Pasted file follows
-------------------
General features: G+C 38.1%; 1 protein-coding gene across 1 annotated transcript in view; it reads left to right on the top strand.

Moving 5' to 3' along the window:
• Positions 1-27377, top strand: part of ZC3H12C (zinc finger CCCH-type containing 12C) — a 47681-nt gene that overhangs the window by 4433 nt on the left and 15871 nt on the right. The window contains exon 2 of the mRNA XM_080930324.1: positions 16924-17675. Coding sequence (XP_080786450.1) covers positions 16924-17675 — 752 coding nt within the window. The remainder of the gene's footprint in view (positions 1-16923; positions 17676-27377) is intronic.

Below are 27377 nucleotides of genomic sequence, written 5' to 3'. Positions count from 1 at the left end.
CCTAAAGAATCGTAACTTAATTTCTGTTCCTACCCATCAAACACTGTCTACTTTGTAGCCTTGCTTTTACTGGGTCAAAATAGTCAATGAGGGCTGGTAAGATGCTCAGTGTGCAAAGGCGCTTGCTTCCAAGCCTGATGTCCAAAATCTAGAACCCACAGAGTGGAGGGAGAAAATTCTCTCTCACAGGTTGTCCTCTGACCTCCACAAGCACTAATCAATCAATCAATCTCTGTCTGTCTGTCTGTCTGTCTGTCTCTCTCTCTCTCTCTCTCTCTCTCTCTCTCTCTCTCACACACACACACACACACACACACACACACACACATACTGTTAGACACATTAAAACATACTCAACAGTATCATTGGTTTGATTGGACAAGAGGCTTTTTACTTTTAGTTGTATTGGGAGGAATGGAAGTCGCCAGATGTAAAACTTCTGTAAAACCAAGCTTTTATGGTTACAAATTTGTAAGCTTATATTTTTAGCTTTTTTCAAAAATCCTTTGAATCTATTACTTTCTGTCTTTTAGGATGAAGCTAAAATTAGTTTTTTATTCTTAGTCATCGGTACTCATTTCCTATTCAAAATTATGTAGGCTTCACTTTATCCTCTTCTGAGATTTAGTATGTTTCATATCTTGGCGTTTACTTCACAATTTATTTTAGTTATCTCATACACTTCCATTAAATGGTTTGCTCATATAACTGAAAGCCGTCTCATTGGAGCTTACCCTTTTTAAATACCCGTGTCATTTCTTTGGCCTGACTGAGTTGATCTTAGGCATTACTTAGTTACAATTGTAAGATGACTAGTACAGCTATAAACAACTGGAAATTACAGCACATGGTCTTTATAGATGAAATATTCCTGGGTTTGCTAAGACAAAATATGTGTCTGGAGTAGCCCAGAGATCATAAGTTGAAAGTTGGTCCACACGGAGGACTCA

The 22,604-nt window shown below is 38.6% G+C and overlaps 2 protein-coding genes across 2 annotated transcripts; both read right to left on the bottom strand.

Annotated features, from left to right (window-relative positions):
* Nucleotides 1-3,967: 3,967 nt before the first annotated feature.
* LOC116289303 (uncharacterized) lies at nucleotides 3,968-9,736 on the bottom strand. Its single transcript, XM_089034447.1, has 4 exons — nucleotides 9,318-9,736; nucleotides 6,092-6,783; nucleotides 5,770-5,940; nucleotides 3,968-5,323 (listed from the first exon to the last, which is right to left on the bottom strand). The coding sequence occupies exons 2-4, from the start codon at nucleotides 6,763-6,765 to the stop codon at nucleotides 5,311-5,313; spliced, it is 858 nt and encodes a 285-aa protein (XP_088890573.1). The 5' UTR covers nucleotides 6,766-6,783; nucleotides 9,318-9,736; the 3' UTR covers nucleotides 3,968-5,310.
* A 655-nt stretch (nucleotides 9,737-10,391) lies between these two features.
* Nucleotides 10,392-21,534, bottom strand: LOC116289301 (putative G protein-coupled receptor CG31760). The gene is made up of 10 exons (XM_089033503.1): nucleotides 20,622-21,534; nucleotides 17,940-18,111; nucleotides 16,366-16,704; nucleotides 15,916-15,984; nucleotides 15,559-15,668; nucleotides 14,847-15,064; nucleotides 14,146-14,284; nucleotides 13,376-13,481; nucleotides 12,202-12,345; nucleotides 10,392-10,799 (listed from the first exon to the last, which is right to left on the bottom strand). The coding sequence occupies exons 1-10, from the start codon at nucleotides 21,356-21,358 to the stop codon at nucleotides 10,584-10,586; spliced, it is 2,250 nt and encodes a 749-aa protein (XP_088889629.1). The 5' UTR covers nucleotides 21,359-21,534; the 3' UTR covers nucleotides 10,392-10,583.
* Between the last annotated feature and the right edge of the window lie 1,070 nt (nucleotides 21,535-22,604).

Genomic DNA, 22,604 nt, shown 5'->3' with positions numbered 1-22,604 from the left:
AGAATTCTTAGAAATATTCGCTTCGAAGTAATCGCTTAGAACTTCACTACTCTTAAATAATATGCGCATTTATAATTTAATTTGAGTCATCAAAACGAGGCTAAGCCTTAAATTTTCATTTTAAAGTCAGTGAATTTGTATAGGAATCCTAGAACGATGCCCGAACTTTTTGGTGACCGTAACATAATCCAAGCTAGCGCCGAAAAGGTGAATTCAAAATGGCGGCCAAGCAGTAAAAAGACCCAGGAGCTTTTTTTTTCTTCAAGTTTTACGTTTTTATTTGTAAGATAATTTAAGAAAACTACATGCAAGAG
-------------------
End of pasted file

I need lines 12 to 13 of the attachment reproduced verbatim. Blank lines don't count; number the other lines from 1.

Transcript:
* Between the last annotated feature and the right edge of the window lie 1,070 nt (nucleotides 21,535-22,604).

Genomic DNA, 22,604 nt, shown 5'->3' with positions numbered 1-22,604 from the left: